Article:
Trapcode Form

Fluid & Global Fluid Controls

These two sets of parameters control the fluid behavior of particles when Fluid Motion is enabled.


The Fluid model creates a field of buoyant (upward or downward) and vortex (spiral) forces that move the particles within your form in a manner similar to liquid. There are a couple of factors to keep in mind when working with Fluid forces:

  • If you're looking to add additional fluid forms, performance will be much faster if you work within one instance of Form. Adding fluids on separate Form instances on separate layers will increase render times dramatically.
  • When working with 3D models, note that animated sequences are not supported when working with fluid dynamics.
  • When Fluid Motion is enabled, the base form position cannot be animated.

Fluid Motion

Toggles whether the fluid forces are applied to your particle form.

Fluid Force

Defines what type of force is applied to the fluid particles

  • Buoyancy & Swirl Only: Particles receive an upward force akin to buoyancy, as well as a random force applied individually or jointly across all three axis.
  • Vortex Ring: Particles receive an upward buoyant force, which is centered in a ring comprised of vortex forces that will propel particles in a determined direction.
  • Vortex Tube: Particles receive an upward buoyant force while surrounded by a single vortex force, spinning particles in a cylindrical manner.

From left to right: Buoyancy & Swirl Only, Vortex Ring, Vortex Tube

Apply Force pop up

Determines if the force dictated above is applied Continuously, or only once (At Start) of the effect.

Force Lifetime

Defines the timeframe in which the fluid forces are applied to the particle form. Lower values equal a shorter timeframe and faster motion, higher values create slower forces and slower motion. If Apply Force is set to Continuously, this determines when the forces are regenerated.

Force Relative Position

A set of X, Y, Z coordinates which determine where in relation to the base form the forces defined above are applied to the particles.

Force Region Size

Determines the size of the area in which fluid forces are generated.


Defines how much upward or downward force is applied to the particles.

Random Swirl X, Y, Z

This controls how turbulent swirling forces are applied along the X, Y, and Z axis of the particles. The higher the number, the stronger the forces and the further the particles travel from their original position.

Swirl Scale

Adjust the complexity of the swirl patterns; low values provide large swirls, while higher values provide smaller swirls.

Random Seed

Adjusts the integer used to create a random effect. Changing this will help give one fluid particle effect a slight variation from any others you may have in your composition.

Vortex Strength

Controls the speed of the vortex is spinning, which increases and decreases the strength of its force on the fluid particles, as well as the direction.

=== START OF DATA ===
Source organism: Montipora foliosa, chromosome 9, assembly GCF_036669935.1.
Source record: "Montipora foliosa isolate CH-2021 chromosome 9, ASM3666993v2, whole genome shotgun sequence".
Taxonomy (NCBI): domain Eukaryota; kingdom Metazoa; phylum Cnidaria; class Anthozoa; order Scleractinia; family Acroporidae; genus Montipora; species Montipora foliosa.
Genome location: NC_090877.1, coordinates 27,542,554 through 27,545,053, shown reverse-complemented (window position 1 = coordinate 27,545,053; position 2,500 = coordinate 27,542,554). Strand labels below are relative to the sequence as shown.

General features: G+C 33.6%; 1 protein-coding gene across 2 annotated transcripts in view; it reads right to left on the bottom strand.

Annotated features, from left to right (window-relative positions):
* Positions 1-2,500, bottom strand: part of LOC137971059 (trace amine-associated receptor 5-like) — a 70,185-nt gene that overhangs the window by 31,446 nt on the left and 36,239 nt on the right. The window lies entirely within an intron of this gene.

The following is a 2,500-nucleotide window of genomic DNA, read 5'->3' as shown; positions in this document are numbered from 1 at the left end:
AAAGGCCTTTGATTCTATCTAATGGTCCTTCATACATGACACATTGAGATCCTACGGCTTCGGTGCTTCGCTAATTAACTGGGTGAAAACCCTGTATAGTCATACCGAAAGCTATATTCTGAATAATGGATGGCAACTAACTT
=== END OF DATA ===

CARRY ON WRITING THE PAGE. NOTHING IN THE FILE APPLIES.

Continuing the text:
Vortex Core Size


Adjusts the diameter of the vortex forces used to spin the fluid particles.

Vortex Tilt

Tilts the vortex forces along the axis of the buoyancy force.

Vortex Rotate

Rotates the vortex forces around the axis of the buoyancy force.

Note that this will only have a noticeable effect when the vortex tilt has been adjusted.

Visualize Relative Density

Control particle appearance with relation to the combined density of the particles and the fluid forces surrounding them:

  • Off: The default setting. Particle appearance is not affected.
  • Opacity: Changing the amount of surrounding particles or the strength of fluid forces around it will affect a particle’s opacity. Increased levels make a particle more opaque, decreased levels make it more transparent.
  • Brightness: Changing the amount of surrounding particles or the strength of fluid forces around it will affect a particle’s brightness. Increased levels make a particle brighter, decreased levels make it more darker.


Left to right: Visualize Density Off, Opacity, and Ligthness

Global Fluid Controls

These controls affect any and all particle systems within your Form effect that are using the Fluid physics model.

Fluid Time Factor

Controls the timeframe in which the forces are applied to the fluid particles. Lower values means the forces are applied more slowly, while higher values means they're applied faster. Note that this number increases exponentially, so if you're looking for finer controls, consider adjusting this value by the tenths-- a shortcut for this is holding down the Alt key while scrubbing the parameter, or you can manually enter in your values.


Defines how sticky your particles are to one another, creating a semi-fluid or thicker appearance.

Simulation Fidelity

Controls the complexity of the pattern of forces applied to fluid particles; higher values equal a more granular, micro interactions, while lower values create broader, macro interactions.


Low fidelity (left) versus high fidelity (right), notice the force affecting finer areas of the form on the right than they are on the left.